Business owners already have to deal with a stack of tax forms when filing their taxes. It is not just the forms, either. There are deductions, credits, deadlines, and new tax laws to stay on top of, since regulations can change from year to year.
One tax form you may not know much about is the Schedule K-1 Tax Form, an important document for some individual corporate professionals. This tax form applies to certain types of entities that use pass-through taxation – and it can be difficult to understand if it’s your first time filing it.
Not all pass-through entities will need to use this form, but you will if you are a partner, S corporation shareholder, or beneficiary of a trust or estate. This guide will take a closer look at everything the IRS Schedule K-1 includes, frequently asked questions about this form, and how to complete it.
What Is a Schedule K-1?
Pass-through taxation, discussed in greater detail later, shifts the tax liability away from the corporation and to those who have an interest in the business. That doesn’t mean, however, that the corporation can take advantage of this opportunity to avoid reporting all its earnings.
The 1040 Schedule K-1 form is designed to ensure that doesn’t happen. It is where partners and shareholders report profit amounts that were “passed through” from the business to each individual. Owners report their share of the partnership’s income, deductions, losses, credits, and the like.
Schedule K1 is similar in nature to Form 1099, which is also used for tax reporting purposes. It is also used by shareholders of S corporations and beneficiaries when receiving funds from an estate or a trust.
4 FAQs About the Schedule K-1 Tax Form
What Is Pass-Through Taxation?
A corporation that qualifies as a pass-through business is exempt from paying the IRS-mandated corporate income tax. The company’s income is reported on each business owner’s individual income tax return. In addition to paying individual income tax, pass-through businesses also pay self-employment taxes, state taxes, and local taxes.
In most cases, pass-through businesses include the following types:
Which Businesses Have to File Schedule K-1?
Keep in mind that if you are a sole proprietor or a single-owner LLC, you’ll report your income on Schedule C of IRS Tax Form 1040 – Profit or Loss from Business. Even though these businesses are pass-through, Schedule K-1 does not apply to them.
Only business partners and shareholders of S corporations will use Schedule K-1 to report business income. In addition, trusts and estates that distributed income in the applicable tax year need to use Schedule K-1. Taxpayers with investments in limited partnerships and certain exchange-traded funds will likely receive it as well. There are three versions of the form to be aware of.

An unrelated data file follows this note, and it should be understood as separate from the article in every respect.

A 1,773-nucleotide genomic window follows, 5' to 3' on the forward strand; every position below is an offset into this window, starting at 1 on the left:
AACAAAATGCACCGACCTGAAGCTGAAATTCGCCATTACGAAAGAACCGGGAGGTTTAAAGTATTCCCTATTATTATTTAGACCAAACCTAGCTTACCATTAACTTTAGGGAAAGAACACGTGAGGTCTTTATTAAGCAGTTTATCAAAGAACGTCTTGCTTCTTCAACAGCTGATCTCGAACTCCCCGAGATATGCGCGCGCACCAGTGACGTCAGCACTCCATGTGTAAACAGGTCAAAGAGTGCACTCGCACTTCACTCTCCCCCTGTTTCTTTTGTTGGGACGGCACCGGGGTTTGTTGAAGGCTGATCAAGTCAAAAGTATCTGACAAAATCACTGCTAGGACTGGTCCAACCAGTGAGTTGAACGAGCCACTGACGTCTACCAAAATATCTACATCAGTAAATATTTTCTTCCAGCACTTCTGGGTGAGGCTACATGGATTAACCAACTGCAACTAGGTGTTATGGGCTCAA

Note that this information should be in keeping with the numbers the partnership reported on IRS Form 1065: U.S. Return of Partnership Income. You can find Schedule K-1 under the “Income and Expenses” section of this form. Ensure that all numbers are in sync so there won’t be any questions or red flags from the IRS.
Tax filers will need to report not just ordinary business income or losses, but also any other financial gains they received through the partnership. This includes:
This form is for S corporation shareholders. S corporations have their own separate form to complete in addition to Schedule K-1, known as IRS Form 1120S. S corporations have shareholders, akin to a partnership’s invested partners. For a company to be designated as an S corporation, it must have fewer than 100 stockholders and be taxed as a partnership.
The IRS has abundant guidance on reporting pass-through income, and it can sometimes get confusing. Knowing which Schedule K-1 tax form to use, though, really comes down to what form of business you have.
What Types of Income Are Reported on Schedule K-1?
Several income types will appear on the Schedule K-1 tax form. Income will include profits from the business, rental income from real estate holdings, income from stock dividends or bond interest, alternative minimum tax items, credits, and more.
All income distributions made from the business must be reported on this form, whether to partners or beneficiaries of a trust or estate.
Where Can I Find Schedule K-1?
All IRS tax forms, including the different versions of the Schedule K-1 Tax Form, are available for download on the IRS website. Users can simply view the PDF version and fill it out on their computer, if necessary.
Taxpayers who are required to submit this form should receive a copy from whoever is responsible to report or file taxes for the business. It is a must-have if you are a partner, shareholder, or beneficiary, so make sure to contact the person responsible for your company’s tax accounting if you do not receive it by the time you begin preparing your taxes.
How to Complete the Schedule K-1 Sections
Part I – Information About the Partnership, Trust and Estate, or Corporation
Part II – Information About the Partner, Beneficiary, or Shareholder
Part III – Share of Current Year Income, Deductions, Credits, and Other Items
How to Use Schedule K-1 to Determine Financial Basis
Work With a Tax Professional to Complete Schedule K-1 Tax Forms
The experts at Silver Tax Group are ready to work with your business to ensure you are taking advantage of all available business tax deductions and credits, in addition to reporting all your income accurately. We understand the changing tax laws so you don’t have to.
We provide other tax services aside from business tax consulting, including IRS audit defense, tax court litigation, emergency tax services, streamlined installment agreements, and much more. Our tax attorneys are here to help with whatever tax issue you are facing. Reach out to Silver Tax Group to speak to a tax expert about Schedule K-1 or other business tax documents.